Author Aaron Barruga works out the Trijicon REAP-IR at the Athlon Outdoors Rendezvous night shoot.
During the night shoot portion of the Special Forces Sniper Course, we experimented with different thermal and night vision capable optics. It was my first experience with thermal optics before, so I was eager to see how well they performed when shooting out to mid-range.
Unfortunately, disappointment followed. For the most part, I found myself unimpressed with the clarity of resolution presented with the available thermal optics. Although I could differentiate between terrain and targets, I didn’t feel confident that I’d be able to tell the difference between a man at distance that was carrying a garden rake, or an RPG tube.
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A few months later, I shipped out to Iraq and only used night-vision optics. Meanwhile, my thermals sat in my wall locker collecting dust.
Today, almost 12 years later, the quality of resolution in thermal optics — such as the Trijicon REAP-IR mini thermal riflescope — has improved drastically. In fact, the International Traffic in Arms Regulation (ITAR) protects the clarity of the image resolution.
Although it is not uncommon for most weapon systems or optics to receive a blanket ITAR restriction, the argument could be made that the REAP-IR justifies protected status because of its enhanced image clarity.
Trijicon REAP-IR on the Range
I got my hands on the Trijicon REAP-IR at the recent Athlon Outdoors Rendezvous in Gateway, Colo.
Pulling from my previous experiences with earlier generation thermal technology, I shot the REAP-IR out to mid-range at distances varying between 100 to 200 yards. I was able to easily identify BC-zone size steel. However, more importantly, I was able to distinguish the detail of terrain surrounding the targets.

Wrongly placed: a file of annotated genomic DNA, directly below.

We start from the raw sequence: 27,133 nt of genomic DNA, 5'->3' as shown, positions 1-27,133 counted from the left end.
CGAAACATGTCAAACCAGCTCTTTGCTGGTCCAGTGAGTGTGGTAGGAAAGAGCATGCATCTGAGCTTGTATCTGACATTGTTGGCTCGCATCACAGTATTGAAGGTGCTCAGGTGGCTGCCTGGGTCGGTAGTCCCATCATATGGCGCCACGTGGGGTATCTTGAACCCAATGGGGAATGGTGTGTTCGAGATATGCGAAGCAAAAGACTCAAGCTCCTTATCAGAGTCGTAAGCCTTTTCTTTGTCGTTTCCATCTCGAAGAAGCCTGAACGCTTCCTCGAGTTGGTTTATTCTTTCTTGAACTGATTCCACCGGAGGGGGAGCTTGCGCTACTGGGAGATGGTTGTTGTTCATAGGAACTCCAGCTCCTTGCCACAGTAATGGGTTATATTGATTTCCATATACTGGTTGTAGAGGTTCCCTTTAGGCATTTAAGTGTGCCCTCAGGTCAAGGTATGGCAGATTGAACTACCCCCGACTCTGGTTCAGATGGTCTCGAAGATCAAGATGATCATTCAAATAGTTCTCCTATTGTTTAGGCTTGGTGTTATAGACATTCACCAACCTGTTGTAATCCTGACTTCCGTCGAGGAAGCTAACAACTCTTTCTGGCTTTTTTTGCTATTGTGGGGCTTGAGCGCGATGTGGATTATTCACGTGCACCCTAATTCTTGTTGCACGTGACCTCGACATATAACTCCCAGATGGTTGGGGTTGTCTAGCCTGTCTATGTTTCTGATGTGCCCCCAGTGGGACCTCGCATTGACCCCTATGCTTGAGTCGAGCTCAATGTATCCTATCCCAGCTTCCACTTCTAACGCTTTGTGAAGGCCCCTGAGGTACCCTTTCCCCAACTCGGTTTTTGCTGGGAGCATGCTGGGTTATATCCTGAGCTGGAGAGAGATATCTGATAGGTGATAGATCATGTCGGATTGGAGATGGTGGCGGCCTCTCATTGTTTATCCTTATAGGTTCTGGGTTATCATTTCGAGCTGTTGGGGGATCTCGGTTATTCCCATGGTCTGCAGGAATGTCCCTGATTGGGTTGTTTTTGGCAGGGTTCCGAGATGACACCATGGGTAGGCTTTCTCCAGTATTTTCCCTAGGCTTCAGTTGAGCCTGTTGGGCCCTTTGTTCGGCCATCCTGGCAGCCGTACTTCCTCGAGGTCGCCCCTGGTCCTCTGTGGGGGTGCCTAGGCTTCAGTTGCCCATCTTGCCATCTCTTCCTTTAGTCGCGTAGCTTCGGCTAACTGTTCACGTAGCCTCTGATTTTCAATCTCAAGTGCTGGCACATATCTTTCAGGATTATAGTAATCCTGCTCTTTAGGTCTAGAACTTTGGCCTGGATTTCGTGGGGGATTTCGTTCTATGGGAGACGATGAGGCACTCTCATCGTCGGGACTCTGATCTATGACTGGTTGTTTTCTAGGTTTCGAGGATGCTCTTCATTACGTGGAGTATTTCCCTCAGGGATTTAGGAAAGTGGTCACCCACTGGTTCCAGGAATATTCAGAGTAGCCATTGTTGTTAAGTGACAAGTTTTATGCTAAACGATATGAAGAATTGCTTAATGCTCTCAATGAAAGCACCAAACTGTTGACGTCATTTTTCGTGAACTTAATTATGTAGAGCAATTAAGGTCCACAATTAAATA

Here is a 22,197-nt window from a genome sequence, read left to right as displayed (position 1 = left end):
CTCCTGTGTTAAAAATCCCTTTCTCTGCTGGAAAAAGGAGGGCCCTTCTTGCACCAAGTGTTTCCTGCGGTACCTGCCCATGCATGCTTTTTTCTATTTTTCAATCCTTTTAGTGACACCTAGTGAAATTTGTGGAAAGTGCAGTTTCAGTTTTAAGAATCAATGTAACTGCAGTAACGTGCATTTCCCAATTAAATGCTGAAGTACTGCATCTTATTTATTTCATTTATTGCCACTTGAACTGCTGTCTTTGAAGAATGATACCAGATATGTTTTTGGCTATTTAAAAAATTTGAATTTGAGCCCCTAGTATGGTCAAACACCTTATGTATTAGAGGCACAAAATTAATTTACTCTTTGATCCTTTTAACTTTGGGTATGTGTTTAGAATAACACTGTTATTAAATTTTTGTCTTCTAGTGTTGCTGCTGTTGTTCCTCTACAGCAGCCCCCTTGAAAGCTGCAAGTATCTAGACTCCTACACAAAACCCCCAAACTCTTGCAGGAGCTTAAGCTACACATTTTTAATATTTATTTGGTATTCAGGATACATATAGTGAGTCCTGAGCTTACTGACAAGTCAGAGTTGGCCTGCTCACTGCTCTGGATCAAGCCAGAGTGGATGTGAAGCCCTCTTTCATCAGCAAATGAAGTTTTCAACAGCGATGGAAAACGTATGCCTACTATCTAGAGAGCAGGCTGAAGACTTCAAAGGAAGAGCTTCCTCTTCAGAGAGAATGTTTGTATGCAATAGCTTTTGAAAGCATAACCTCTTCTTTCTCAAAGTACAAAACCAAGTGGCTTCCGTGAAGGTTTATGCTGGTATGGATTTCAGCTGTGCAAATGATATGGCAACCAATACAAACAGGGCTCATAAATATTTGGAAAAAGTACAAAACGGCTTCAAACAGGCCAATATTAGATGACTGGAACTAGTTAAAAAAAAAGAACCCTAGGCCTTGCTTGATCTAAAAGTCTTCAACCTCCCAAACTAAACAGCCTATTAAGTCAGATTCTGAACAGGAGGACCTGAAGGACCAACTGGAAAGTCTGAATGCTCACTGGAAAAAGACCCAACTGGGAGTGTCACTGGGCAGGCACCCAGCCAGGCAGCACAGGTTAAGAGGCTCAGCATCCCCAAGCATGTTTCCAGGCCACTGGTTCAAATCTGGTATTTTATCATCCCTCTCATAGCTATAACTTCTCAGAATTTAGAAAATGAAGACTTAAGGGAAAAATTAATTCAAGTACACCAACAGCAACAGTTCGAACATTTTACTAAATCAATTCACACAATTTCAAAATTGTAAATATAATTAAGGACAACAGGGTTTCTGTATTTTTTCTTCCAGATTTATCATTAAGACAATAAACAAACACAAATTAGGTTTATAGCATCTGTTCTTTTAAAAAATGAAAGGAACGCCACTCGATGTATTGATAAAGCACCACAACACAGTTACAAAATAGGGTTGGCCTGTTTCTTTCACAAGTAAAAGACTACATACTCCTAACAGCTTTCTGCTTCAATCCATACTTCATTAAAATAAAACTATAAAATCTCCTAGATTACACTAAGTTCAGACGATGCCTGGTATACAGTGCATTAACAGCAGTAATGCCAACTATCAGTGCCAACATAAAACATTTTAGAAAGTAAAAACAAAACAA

Satisfied with the performance on silhouette size steel from CTS Targets, I transitioned to shooting six-inch steel plates. Holdovers on thermal scopes are more difficult to accomplish than on just optical glass. Why? Because our eyes transition from true clarity to a digital looking image.
When shooting for very small margins of accuracy, clarity may betray our eyes. The result is that we hold slightly too far off of our intended mark. Out to 200 yards with the REAP-IR, I did not have this issue with six-inch plates in 5-7 mph winds.
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At $7,999, the REAP-IR’s price point places it out of reach for most enthusiasts. Hunters with big budgets have a new thermal. However, more than not, law enforcement and military units are the primary end-users for this optic.
I reached out to snipers in various law enforcement and military organizations. They’ve confirmed that thermal sniper optic technology has caught up with actual mission demands, and that we are a decade removed from having a capability that afforded no technical advantage.
For more information on the Trijicon REAP-IR, please visit TrijiconEO.com.
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